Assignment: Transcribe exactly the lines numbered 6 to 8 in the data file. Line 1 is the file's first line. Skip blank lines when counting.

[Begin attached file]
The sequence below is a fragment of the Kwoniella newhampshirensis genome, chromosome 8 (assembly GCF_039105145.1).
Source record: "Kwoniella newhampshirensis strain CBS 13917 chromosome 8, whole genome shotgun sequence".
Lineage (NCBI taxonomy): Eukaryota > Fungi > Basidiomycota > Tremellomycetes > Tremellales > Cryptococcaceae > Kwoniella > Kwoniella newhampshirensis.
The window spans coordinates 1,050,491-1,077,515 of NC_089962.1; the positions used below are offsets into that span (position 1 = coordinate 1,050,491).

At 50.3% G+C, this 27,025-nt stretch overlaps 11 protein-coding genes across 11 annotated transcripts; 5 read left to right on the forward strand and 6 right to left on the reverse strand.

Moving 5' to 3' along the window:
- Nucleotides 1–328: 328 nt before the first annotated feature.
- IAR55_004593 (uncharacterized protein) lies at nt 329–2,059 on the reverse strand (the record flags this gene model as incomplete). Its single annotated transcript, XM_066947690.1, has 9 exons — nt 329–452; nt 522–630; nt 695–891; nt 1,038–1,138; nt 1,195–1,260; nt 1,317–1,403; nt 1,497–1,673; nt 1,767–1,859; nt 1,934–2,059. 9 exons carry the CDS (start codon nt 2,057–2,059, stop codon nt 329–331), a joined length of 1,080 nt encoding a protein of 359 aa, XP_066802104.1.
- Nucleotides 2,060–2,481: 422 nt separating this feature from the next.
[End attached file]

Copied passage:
Moving 5' to 3' along the window:
- Nucleotides 1–328: 328 nt before the first annotated feature.
- IAR55_004593 (uncharacterized protein) lies at nt 329–2,059 on the reverse strand (the record flags this gene model as incomplete). Its single annotated transcript, XM_066947690.1, has 9 exons — nt 329–452; nt 522–630; nt 695–891; nt 1,038–1,138; nt 1,195–1,260; nt 1,317–1,403; nt 1,497–1,673; nt 1,767–1,859; nt 1,934–2,059. 9 exons carry the CDS (start codon nt 2,057–2,059, stop codon nt 329–331), a joined length of 1,080 nt encoding a protein of 359 aa, XP_066802104.1.